The Book Of James With Francis Chan: A 12-Day Video Bible Study


Waiting isn’t usually our favorite activity. James uses the word “patience” four times in four verses. Remember that this was the first generation of Christians. When Jesus ascended to heaven, some surely expected Him to return in a week or a month. When the delay stretched on for years, some were losing hope—especially when life was getting more difficult for Christ-followers. But these believers weren’t just waiting; they were suffering.

The Bible is full of encouragement for those who suffer, whether that suffering comes in the form of persecution or from some other force. We can even bring suffering upon ourselves. But Scripture keeps reminding us that God still cares, that He has not abandoned us, that He sits with us in our suffering, and that we will come out of this stronger than before.

James provides two examples. First, the “prophets who spoke in the name of the Lord.” Jeremiah is the best example of a prophet who suffered for speaking the truth. The second example is Job.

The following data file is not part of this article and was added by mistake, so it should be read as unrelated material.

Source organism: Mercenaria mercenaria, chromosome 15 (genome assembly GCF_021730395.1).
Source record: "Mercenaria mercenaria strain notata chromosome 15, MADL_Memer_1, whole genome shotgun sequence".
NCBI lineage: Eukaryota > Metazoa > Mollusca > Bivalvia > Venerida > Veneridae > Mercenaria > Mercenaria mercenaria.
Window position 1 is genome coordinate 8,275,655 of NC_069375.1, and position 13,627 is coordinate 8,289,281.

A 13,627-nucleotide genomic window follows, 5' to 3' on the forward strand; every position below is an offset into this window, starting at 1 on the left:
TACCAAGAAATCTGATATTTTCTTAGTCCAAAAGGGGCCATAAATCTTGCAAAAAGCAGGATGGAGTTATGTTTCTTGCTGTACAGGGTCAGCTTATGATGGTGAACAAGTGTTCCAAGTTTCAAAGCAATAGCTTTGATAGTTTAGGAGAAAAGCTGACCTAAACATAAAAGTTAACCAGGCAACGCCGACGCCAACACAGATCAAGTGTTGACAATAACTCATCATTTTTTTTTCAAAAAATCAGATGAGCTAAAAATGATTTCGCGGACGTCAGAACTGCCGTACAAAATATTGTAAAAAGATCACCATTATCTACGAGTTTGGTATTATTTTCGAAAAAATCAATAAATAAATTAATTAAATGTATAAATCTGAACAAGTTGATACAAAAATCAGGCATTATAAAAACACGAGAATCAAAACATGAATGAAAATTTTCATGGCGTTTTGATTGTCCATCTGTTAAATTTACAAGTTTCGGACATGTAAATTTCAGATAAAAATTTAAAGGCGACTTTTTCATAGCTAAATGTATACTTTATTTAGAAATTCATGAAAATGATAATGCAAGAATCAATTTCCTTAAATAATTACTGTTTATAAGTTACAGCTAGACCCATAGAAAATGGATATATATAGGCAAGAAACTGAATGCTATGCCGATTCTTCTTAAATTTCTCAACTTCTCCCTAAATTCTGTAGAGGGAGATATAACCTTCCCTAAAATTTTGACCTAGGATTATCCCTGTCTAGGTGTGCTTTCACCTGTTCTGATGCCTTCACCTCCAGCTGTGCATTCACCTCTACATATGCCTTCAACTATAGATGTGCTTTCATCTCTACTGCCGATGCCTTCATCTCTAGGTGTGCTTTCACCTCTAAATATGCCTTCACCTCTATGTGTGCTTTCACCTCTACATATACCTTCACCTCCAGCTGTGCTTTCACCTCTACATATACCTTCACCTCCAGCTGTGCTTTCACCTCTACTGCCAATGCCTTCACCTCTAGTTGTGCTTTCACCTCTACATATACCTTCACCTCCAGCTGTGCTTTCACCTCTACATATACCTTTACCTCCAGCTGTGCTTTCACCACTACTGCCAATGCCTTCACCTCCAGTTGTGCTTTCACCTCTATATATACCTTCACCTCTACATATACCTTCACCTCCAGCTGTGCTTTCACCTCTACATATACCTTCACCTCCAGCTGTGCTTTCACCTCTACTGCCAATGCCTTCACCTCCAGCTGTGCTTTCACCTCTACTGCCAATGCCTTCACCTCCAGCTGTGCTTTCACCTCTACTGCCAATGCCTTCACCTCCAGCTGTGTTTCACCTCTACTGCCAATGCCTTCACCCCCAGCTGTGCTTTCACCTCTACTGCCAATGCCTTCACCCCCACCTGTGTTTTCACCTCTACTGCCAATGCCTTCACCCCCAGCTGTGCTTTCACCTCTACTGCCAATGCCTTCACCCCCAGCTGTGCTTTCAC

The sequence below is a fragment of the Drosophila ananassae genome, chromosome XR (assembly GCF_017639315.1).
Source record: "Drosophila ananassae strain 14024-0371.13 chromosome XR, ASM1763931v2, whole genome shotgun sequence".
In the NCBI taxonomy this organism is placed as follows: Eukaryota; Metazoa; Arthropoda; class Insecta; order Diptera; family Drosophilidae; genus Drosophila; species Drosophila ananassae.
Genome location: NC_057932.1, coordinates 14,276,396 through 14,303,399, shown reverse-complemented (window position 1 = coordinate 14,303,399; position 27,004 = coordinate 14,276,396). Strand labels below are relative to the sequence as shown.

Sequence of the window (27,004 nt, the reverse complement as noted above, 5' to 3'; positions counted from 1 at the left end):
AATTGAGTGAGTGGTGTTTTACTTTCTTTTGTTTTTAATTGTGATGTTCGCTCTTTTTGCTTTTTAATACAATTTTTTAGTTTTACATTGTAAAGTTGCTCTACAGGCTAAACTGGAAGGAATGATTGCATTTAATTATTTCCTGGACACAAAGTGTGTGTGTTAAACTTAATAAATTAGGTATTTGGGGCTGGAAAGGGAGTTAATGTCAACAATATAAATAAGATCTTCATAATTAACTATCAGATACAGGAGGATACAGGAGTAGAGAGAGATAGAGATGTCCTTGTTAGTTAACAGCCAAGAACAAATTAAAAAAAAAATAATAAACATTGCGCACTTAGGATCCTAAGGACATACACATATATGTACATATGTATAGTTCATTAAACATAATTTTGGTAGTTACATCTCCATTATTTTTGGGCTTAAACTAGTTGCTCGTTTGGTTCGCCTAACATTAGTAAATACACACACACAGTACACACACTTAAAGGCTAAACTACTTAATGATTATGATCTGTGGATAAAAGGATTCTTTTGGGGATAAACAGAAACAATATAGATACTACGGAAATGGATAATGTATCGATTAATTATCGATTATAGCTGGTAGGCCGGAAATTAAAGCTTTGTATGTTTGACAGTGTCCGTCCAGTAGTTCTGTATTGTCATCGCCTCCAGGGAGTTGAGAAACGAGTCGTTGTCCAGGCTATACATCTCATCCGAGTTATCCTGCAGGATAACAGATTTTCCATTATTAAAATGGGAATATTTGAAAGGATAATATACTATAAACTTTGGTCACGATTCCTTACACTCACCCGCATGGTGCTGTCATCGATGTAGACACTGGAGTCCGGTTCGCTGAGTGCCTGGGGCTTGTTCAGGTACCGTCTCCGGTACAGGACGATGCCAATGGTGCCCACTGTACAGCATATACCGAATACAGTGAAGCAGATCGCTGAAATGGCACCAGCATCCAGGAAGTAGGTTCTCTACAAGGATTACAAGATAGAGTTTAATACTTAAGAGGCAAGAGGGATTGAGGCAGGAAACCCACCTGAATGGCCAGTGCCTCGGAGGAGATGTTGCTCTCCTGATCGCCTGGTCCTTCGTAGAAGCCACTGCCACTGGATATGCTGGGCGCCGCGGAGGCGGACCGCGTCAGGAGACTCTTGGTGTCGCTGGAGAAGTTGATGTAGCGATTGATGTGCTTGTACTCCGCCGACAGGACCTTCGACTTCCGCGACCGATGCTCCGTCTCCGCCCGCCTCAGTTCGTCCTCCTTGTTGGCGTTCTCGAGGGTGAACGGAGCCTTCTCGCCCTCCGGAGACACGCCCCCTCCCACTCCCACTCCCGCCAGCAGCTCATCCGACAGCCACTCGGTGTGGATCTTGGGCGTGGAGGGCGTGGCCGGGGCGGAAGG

When people are discussing suffering, Job is the go-to Bible book. Why God allowed all of Job’s suffering can be an unending debate. But James doesn’t get into the why. He wants us to see Job and other prophets as examples of those who have been blessed as the end result of suffering.

James doesn’t get into the unfairness of suffering. He acknowledges that it’s going to happen and says, “Here’s what we can do with the suffering.” As you grapple with your or another’s suffering, remember these truths from James:

  • We can make sure it doesn’t divide us (“don’t grumble against one another”).
  • We can trust that being patient, persevering, and riding it through til the end will result in our being blessed.
  • We can look to others in the past who have persevered, like the prophets and Job, as examples of those who have gone through profound suffering and come out on the other end.
  • Because of Job’s example, we can know that sometimes verbalizing the anguish and misery is part of going through it.
  • We can know that throughout suffering, God is always “full of compassion and mercy.”